sequential history.**EDIT:** this is actually *serialisability*, not sequential
consistency. Serialisability allows you to arrange it any-which-way:
sequential consistency allows you to rearrange it provided you follow
a time order within a process.
Linearisability needs you to follow a time order *between* all processes.
Thanks to Julius and Zongran for pointing this out!)
But this rearrangement is not allowed under linearisability
because in the concurrent history
`r (OK, A)`

happened before `r (Enq(y), B)`

.

So what does this have to do with distributed systems and consistency?

The idea here is that a distributed system is made up of objects. Herlihy and Wing show that a system is linearisable (ergo "strongly consistent") if all its objects are linearisable.

But we've been talking about histories. how can objects be linearisable? Herlihy and Wing just whack definitions:

A set S of histories is prefix-closed if whenever H is in S, every prefix of H is also in S. A single-object history is one in which all events are associated with the same object. A sequential specification for an object is a prefix-closed set of single-object sequential histories for that object. ... A linearisable object is one whose concurrent histories are linearisable with respect to some sequential specification.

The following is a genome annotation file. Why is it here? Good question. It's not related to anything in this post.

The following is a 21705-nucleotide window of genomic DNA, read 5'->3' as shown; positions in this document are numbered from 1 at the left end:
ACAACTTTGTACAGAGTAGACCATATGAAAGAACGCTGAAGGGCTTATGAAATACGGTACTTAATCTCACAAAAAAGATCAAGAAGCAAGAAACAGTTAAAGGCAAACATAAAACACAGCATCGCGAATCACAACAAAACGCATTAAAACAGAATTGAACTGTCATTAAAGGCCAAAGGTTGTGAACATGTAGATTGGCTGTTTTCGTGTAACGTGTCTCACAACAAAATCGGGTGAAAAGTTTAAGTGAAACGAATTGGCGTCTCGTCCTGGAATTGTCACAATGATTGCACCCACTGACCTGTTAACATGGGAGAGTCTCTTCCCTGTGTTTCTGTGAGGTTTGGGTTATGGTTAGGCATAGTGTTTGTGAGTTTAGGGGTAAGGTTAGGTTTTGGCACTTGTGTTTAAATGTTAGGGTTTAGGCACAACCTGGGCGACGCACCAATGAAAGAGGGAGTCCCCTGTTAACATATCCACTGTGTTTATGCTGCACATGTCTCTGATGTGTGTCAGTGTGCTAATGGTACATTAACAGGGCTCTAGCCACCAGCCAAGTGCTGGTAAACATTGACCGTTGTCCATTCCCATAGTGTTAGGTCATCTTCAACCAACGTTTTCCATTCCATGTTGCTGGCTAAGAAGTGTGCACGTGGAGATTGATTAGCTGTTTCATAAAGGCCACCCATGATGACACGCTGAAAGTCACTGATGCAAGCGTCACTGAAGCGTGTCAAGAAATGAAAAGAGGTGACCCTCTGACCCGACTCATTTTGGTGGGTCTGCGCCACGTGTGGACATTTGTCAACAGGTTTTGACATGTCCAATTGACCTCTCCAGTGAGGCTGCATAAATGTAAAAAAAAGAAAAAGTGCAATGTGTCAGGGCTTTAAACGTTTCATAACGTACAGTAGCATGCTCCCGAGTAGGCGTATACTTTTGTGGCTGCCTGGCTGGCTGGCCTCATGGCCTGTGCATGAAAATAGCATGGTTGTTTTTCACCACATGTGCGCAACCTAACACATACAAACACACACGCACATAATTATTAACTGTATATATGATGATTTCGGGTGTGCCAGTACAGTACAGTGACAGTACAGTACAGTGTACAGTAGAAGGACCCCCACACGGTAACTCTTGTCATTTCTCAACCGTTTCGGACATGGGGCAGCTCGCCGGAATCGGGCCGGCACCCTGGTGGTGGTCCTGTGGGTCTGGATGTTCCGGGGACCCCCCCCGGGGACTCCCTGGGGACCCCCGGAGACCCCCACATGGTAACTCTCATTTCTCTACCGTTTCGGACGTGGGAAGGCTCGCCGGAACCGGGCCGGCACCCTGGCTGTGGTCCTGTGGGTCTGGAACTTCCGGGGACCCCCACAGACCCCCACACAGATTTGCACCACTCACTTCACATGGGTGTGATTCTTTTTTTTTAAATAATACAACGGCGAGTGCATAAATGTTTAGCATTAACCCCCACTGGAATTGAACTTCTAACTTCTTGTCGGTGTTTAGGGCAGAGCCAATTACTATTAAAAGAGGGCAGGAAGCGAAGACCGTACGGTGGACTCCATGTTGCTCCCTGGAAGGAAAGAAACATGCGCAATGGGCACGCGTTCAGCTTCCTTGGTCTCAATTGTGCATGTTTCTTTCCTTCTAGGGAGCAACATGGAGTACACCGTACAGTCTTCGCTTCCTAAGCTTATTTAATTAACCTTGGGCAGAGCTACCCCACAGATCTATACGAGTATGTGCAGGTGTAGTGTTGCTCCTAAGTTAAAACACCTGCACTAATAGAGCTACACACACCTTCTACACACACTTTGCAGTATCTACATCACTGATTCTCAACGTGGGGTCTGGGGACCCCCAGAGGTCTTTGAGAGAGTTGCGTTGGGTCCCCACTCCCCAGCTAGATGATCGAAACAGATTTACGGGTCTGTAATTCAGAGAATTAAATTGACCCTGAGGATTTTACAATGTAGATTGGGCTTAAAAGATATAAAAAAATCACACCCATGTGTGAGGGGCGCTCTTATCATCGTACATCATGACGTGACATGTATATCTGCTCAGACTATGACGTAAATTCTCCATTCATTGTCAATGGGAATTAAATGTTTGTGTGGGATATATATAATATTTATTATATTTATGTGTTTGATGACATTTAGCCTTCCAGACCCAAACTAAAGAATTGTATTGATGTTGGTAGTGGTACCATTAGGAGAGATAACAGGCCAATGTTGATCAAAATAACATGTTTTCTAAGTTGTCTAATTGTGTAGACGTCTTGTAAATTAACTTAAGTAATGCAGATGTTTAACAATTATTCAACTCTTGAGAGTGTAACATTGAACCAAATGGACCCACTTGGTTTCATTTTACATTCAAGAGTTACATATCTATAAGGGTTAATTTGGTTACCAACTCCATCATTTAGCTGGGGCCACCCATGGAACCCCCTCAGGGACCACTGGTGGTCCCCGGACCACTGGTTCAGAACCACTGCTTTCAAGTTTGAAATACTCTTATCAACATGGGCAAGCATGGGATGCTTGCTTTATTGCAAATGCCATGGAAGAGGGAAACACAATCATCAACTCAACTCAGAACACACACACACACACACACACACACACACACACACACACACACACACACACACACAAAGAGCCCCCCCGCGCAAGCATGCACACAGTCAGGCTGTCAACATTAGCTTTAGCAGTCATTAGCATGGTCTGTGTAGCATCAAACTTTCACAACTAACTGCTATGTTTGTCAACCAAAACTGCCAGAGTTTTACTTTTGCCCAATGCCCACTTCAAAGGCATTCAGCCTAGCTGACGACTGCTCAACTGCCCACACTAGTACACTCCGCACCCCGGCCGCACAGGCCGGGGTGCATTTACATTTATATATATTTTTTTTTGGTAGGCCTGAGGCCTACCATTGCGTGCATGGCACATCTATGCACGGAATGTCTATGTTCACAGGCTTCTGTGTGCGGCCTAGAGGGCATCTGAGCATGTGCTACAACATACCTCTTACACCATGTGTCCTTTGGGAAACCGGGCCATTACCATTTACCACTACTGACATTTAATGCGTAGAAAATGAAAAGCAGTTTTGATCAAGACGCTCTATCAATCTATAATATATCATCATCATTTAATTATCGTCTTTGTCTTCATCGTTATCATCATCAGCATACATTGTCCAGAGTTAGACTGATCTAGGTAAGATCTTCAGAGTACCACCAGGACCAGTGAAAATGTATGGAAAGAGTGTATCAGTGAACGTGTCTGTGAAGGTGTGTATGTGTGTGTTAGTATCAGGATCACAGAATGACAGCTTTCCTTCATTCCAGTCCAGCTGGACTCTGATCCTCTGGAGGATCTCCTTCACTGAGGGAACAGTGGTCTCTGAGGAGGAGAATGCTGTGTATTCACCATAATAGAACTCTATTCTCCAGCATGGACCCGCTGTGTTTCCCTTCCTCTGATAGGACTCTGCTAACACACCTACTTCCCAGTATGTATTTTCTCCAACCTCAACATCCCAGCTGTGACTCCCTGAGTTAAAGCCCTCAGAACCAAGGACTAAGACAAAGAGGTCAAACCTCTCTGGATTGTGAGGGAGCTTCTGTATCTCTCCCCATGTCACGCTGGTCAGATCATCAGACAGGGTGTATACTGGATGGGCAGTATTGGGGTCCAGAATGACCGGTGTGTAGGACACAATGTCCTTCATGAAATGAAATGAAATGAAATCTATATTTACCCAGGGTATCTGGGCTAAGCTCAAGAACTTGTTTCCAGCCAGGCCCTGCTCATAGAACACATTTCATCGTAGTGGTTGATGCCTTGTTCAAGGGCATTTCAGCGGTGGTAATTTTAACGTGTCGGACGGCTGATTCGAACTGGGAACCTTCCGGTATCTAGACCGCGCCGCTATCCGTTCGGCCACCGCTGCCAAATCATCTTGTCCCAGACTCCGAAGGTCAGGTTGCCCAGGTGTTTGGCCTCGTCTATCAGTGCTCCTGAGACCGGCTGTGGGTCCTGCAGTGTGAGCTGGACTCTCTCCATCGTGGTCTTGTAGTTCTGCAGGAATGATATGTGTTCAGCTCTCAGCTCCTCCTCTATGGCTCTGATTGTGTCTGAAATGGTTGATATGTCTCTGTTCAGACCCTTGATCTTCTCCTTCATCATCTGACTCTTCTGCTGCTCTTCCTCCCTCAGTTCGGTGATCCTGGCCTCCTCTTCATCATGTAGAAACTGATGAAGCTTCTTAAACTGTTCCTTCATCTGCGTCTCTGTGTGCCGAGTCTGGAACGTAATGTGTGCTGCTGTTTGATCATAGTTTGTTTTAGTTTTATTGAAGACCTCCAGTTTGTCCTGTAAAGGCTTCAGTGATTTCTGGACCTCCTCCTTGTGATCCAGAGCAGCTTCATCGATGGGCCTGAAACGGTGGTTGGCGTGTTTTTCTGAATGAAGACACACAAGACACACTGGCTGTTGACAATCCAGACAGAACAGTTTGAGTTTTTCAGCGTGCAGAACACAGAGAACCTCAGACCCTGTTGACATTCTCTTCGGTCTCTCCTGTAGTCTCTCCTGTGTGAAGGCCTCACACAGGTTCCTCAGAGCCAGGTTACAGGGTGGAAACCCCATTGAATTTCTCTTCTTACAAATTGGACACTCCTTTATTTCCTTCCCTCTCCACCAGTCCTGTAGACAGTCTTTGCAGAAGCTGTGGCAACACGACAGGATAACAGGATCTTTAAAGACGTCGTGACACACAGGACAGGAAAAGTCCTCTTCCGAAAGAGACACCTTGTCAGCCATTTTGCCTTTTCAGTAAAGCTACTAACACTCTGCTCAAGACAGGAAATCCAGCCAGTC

Eureka! Or maybe not, if you're not mega big brain. Let me try to unpack this in normal-people-speak without all the definitions.

Consider all the possible "valid" sequential histories of an object (that is, histories that don't break the invariants of the object, like popping a value before it's pushed, or dequeuing a value that wasn't first in). This set is technically finite since histories must be of bounded length, and you can't push unbounded values (maybe the max value is uint256 or whatever).

Basically, an object is linearisable if any valid concurrent history (a concurrent history that could actually happen) can be rearranged (following the rules) into a valid sequential history. So a queue is not linearisable, because we've just constructed examples of valid concurrent histories that are not linearisable. But a mutex would be linearisable, for instance.

So there we have it: the formal definition of linearisability. The worst thing is that it's not really helpful, because it's much easier to reason with the entirely equivalent "atomic" definition. But I hope it was interesting all the same.

I believe I explain linearisability better: I don't really get his explanation about "external communication being respected". ↩︎